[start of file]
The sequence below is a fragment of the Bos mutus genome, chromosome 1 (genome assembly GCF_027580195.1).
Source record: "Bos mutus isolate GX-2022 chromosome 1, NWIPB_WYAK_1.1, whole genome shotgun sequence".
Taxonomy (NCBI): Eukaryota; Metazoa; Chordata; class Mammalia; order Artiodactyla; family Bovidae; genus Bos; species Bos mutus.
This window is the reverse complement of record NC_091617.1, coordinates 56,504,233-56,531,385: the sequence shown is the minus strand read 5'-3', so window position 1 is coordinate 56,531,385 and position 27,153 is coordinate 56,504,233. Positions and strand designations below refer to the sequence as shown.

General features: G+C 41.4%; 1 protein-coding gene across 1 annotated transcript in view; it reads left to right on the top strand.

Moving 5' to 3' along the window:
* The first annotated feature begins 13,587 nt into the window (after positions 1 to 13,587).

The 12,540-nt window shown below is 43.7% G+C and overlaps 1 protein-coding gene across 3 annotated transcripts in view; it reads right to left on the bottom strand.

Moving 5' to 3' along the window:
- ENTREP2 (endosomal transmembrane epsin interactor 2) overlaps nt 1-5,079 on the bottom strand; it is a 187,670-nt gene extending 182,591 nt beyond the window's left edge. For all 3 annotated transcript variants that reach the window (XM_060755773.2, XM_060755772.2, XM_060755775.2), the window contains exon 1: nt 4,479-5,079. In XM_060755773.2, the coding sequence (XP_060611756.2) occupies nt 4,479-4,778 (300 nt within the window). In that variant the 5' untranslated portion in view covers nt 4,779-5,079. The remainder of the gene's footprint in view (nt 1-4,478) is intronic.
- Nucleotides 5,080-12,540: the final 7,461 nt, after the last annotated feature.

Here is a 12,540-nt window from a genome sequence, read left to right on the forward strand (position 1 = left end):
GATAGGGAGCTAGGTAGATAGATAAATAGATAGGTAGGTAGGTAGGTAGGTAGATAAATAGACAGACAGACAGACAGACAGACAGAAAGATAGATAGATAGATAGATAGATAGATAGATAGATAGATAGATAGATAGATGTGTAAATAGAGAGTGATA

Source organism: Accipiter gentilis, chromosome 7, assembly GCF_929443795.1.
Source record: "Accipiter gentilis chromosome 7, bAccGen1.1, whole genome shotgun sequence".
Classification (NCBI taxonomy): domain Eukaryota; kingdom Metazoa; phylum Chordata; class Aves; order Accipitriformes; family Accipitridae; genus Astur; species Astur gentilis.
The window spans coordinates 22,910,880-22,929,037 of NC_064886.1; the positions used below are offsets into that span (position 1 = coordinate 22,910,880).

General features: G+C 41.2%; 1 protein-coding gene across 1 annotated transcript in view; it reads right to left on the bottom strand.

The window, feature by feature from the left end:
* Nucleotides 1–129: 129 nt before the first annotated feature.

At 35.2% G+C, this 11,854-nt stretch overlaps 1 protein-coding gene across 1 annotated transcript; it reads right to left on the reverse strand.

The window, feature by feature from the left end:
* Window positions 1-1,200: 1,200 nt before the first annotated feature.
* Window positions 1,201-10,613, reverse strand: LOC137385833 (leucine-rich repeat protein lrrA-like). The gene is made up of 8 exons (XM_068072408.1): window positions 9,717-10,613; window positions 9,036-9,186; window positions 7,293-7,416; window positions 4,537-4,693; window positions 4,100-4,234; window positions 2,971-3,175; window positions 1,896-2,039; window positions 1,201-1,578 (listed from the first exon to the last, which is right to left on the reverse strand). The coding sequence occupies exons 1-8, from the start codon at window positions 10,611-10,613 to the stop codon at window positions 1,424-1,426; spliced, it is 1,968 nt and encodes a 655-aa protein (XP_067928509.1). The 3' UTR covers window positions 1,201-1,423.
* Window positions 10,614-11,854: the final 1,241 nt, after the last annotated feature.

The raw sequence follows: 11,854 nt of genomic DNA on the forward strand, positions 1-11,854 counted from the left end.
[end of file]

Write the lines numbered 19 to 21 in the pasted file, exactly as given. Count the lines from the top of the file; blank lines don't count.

The window, feature by feature from the left end:
* Nucleotides 1–129: 129 nt before the first annotated feature.

At 35.2% G+C, this 11,854-nt stretch overlaps 1 protein-coding gene across 1 annotated transcript; it reads right to left on the reverse strand.